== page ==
Shivaji Mane: this '7th pass' makes toy-making so exciting!
Shivaji grew up in Latur, Maharashtra as the son of a cobbler. He studied till standard seven and dropped out of school to help his parents, financially. He and his brother were sent to Kerala to earn a living to pay off the debts that his parents had incurred in the hope of setting up a slipper-making unit, which closed down due to financial losses. Shivaji was quick to learn Malayalam, a language spoken in Kerala, early signs that this young teenager was a quick learner.
The family travelled to different cities in search of work where Shivaji also worked in a brick-making unit and finally settled in Pune, Maharashtra. He met a friend who worked for the Inter-University Centre for Astronomy and Astrophysics (IUCAA). Shivaji too joined as part of the house-keeping team at IUCAA.
At IUCAA, one area that specifically interested him was Arvind Gupta's lab where toys were made out of trash to help explain scientific principles to children. After work, Shivaji spent time in the lab helping the team create toys and suitably impressed his soon to become mentor, guide and philosopher Arvind Gupta.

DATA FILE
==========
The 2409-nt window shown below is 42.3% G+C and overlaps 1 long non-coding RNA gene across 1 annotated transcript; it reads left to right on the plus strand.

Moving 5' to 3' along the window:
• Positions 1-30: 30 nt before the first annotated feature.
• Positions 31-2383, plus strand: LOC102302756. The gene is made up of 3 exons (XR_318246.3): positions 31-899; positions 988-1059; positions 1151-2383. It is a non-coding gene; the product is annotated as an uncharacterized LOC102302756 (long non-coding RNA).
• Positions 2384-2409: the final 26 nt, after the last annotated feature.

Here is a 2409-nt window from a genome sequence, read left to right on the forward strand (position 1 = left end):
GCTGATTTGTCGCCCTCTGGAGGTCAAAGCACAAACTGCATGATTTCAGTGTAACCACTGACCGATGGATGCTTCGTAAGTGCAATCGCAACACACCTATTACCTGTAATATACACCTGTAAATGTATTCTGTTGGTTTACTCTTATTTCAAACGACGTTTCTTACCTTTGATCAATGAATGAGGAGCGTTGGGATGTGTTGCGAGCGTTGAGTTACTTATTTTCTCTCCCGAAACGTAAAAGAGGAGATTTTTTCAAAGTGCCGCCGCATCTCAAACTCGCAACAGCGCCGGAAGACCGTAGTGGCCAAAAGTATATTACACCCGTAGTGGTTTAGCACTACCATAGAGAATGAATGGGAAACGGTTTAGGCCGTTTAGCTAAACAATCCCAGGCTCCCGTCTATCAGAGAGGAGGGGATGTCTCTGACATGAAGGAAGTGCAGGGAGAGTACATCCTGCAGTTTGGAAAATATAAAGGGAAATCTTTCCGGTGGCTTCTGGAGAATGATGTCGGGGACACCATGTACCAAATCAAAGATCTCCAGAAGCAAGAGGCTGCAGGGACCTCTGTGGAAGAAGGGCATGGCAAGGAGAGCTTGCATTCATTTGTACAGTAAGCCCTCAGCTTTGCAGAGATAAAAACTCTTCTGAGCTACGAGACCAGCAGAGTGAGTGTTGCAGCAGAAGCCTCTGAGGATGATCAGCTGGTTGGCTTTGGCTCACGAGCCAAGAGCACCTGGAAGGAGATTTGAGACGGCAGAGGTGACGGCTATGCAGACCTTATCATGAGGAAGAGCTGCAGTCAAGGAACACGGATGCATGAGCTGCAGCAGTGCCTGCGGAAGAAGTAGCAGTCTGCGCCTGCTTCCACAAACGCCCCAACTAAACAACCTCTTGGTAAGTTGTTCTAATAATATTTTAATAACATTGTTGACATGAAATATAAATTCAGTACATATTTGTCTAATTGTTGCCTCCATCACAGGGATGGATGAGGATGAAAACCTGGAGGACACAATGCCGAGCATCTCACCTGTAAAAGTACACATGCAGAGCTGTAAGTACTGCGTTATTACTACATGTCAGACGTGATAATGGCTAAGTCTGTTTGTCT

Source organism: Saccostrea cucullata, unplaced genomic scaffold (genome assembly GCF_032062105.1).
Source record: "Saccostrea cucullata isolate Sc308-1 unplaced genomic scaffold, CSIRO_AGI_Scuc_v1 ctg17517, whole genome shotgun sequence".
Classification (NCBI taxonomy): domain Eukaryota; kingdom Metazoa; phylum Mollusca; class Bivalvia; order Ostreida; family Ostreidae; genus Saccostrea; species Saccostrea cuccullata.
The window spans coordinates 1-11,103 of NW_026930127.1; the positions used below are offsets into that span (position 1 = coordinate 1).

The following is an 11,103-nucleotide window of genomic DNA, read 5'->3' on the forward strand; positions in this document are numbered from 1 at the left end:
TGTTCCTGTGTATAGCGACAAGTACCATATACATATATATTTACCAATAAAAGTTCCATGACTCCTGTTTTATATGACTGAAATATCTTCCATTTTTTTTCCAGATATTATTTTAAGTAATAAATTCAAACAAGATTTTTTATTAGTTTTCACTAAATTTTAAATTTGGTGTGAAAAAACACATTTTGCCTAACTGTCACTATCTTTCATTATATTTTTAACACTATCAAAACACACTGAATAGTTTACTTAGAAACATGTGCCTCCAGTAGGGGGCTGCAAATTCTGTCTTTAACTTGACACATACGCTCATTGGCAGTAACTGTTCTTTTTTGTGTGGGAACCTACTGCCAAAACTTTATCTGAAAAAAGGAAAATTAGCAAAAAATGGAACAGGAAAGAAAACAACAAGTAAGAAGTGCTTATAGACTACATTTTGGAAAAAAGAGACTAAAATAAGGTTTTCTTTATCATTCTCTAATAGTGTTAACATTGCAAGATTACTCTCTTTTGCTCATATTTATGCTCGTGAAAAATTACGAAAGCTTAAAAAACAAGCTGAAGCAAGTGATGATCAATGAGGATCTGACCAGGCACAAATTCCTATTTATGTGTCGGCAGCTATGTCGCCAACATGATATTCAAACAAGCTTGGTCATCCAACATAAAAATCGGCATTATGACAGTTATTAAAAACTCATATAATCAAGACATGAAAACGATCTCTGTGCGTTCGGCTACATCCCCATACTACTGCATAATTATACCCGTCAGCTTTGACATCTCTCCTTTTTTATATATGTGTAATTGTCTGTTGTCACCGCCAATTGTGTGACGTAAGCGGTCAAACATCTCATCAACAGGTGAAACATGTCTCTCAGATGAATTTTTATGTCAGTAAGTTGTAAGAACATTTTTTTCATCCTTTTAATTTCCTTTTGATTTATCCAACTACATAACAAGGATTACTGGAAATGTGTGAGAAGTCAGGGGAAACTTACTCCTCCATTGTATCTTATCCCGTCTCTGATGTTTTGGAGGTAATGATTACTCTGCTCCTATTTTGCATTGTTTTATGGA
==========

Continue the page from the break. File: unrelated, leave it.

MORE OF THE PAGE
The journey from Latur to Pune; from being a 7th standard dropout to a teacher of students and teachers; from staying hungry for food to generating hunger for knowledge of scientific principles at work the fun way, among children...Shivaji Mane's journey has certainly been extraordinary.
A mother's faith and belief in her children's abilities and ambitions drive her to push the wheels of destiny in their favour. Mane's mother was no different. She pushed the family out of their fate of earning wages through hard physical labour that merely filled their bellies but didn't leave them with any savings. It's what brought them to the doorsteps of IUCAA in the year 2000 and they've never looked back, since.
Mane has conducted more than 2700 science toys workshops.These workshops are organised in schools, colleges, NGOs, societies. He also conducts these workshops at Ganesh and Navratri festivals. About 30 to 40 demonstrations are included in a single workshop and thy are ideal for kids above 10 years. There's no age limit for those interested.
Trash, like waste plastic bottles, rubber slippers, used pens, empty refills, waste newspapers, old CDs etc. are used to make toys. They make for great teaching aids for science lovers.
Shivaji is a full time faculty at DLRC (Drive Change Learning & Resource Centre) and coordinates the ‘Tinkering Lab’ at the high school.
You can reach out to Mane for his workshops on https://corner.network/shop
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